This lesson will cover more advanced kitsuke books, which mainly focus on different obi musubi (obi knots or bows). At the moment I only have two, but these two books are so full of information that they should satisfy most anyone’s needs. See also Lesson Three: Basic kitsuke books, where four all-around kitsuke books are introduced.
Some knowledge of Japanese is highly recommended, because although the photo directions in these particular books are good, at this level the written directions can make quite a difference in your understanding of the obi musubi. I’m an intermediate beginner in Japanese, and can nonetheless work my way through using a kanji dictionary. It is a great way to increase your vocabulary.
1. Obi Musubi [best select 50]
A selection of 50 obi musubi for all kimono types and occasions. Very nice addition to your kitsuke library.
o Preface with photos and descriptions of outfits, highly informative if you read Japanese
o Diagrams rather than photos in most cases, which make the directions very clear (photos can’t show everything)
o Innovative ways to tie the double-fold (fukuro obi, formal) otaiko musubi and the Nagoya obi otaiko by yourself
o Eleven other “taiko” styles (including fukura suzume)
o How to tie a bunko musubi by yourself, wearing a furisode
o Twelve other “bunko” styles
o Eight “tateya” styles, but not including the basic tateya musubi
o Five “freestyle” obi musubi (one informal, four formal)
o Eight hanhaba obi musubi
o Two men’s obi musubi (including “samurai musubi”)
o Men’s obi musubi adapted for women
o Six ways to wear obiage (including variations)
o Three ways to tie obijime (including variations)
2. Furisode kitsuke to obi musubi hyakka – dentou to shin kankaku no furisode obi musubi 103 shu
(Furisode dressing and musubi types for study – 103 kinds of furisode obi musubi traditions and new sensations)
A veritable encyclopedia (and in fact, the two characters read as “hyakka” are the same two characters that form the first part of the word for “encyclopedia” in Japanese) on furisode. All directions are photographed, with written explanations for each step. A must-have for furisode lovers, and anyone who wants to know how maiko (Kyoto geishas in training) dress. Read the overview for more!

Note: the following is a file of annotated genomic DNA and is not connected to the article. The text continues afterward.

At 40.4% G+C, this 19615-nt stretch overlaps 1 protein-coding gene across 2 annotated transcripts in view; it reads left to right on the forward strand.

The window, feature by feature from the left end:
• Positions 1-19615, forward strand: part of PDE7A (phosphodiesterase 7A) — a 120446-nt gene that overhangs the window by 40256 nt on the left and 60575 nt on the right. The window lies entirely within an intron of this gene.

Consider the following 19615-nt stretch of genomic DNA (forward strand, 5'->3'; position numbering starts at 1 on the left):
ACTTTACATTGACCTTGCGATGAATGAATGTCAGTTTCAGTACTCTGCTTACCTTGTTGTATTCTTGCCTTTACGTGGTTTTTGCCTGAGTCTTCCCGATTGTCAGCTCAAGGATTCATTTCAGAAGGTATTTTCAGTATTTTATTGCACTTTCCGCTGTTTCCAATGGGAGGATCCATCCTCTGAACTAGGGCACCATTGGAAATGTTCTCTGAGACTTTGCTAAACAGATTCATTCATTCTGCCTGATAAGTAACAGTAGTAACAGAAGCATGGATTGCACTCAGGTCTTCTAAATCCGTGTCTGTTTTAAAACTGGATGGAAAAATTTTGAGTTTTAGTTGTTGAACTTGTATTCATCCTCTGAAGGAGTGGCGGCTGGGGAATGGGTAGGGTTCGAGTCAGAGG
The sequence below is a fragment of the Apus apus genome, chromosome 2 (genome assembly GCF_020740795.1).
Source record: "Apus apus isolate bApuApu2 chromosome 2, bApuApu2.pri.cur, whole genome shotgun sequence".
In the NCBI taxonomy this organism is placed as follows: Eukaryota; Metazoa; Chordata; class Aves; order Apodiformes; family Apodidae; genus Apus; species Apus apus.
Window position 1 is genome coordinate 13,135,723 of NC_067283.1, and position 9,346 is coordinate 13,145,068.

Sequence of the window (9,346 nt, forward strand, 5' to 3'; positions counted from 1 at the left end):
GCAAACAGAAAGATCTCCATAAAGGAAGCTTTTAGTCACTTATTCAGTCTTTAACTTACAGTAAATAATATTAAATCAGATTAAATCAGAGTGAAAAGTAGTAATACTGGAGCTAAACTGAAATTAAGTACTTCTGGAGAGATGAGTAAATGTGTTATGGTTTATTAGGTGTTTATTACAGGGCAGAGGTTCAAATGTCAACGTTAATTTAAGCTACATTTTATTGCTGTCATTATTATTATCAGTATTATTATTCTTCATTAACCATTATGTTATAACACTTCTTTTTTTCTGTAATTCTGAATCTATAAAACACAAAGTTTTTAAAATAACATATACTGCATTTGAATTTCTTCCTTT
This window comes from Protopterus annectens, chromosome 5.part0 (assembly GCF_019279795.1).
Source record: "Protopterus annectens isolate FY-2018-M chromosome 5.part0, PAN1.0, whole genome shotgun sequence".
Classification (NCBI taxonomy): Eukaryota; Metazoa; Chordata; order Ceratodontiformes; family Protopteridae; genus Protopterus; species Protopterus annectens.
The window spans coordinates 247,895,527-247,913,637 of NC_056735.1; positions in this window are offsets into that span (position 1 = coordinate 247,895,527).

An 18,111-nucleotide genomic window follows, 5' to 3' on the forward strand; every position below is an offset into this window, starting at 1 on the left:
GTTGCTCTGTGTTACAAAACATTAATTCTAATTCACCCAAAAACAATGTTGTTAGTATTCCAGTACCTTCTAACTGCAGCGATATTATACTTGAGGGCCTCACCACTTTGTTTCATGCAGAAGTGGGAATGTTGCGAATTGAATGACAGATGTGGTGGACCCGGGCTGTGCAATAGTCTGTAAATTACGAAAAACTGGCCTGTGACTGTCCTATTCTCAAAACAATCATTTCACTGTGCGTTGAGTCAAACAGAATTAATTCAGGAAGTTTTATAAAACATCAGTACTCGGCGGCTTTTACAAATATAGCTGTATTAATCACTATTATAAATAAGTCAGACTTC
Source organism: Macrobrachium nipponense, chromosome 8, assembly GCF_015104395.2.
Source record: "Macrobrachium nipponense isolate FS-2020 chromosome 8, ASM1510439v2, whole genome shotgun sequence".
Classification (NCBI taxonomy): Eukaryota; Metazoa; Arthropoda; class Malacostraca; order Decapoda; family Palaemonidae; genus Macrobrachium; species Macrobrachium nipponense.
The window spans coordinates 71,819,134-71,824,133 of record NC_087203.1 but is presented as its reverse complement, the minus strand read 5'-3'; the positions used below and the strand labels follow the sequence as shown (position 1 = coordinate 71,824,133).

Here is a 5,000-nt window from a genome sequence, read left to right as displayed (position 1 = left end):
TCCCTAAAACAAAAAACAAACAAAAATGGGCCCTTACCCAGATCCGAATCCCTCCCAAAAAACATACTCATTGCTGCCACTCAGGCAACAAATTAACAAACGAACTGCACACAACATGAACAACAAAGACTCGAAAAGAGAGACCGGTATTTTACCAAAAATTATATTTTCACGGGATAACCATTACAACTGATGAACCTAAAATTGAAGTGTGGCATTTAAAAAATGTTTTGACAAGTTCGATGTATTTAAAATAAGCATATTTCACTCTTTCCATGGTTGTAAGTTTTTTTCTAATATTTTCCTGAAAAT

[Note that there is another book that looks quite similar: Teihon kitsuke to obi musubi hyakka, translation: “Authentic book on kitsuke and obi musubi types for study”. I don’t have this one yet, but they say they have 100 original “flower” musubi, 105 musubi in all, and focus on ceremonial kimono.]
o Preface with photos of different furisode (beautiful!)
o Short section on skin tone, appropriate makeup and kimono color combinations
o How to wear furisode and graduation hakama
o How a maiko puts on her makeup and kanzashi
o How a maiko wears her juban, long furisode and darari musubi [please note that this is a type of obi which is only worn by maiko, and is much longer than the normal fukuro and maru obi – it’s very difficult to find]
o Dressing in jyuunihitoe (12-layered Heian dress)
o Wedding makeup, how to wear shiromuku: the pure white wedding nagajuban, kakeshita, fukuro/maru obi and uchikake wedding set; plus how to wear a Japanese wedding wig (katsura)
o Twenty-six “taiko” variations
o Twenty-six “bunko” variations (including basic bunko musubi)
o Sixteen “tateya” variations (including basic tateya musubi)
o Thirty-four “new sensation” obi musubi (very complicated and beautiful)
o Kitsuke points (body padding, collar line, obi, etc.)
o Fourteen furisode hairstyles and four yukata hairstyles
o Nine ways to tie obijime
o Nine ways to wear obiage
o Three bridal furisode obi musubi (kotobuki tateya, meiotobana, iwai suehiro)
o Furisode “manners” (taking off zori, opening and closing doors, sitting down and standing up, bowing while seated and standing, walking up and down stairs, etc.)
o Yukata kitsuke
o Twenty-two yukata obi musubi
o How to fix problems which arise when wearing furisode (and other kimono). Such as: date eri showing too much, back han eri showing too much, ohashori fold coming out, front panel falling too much, etc.
o How to fold kimono and obi.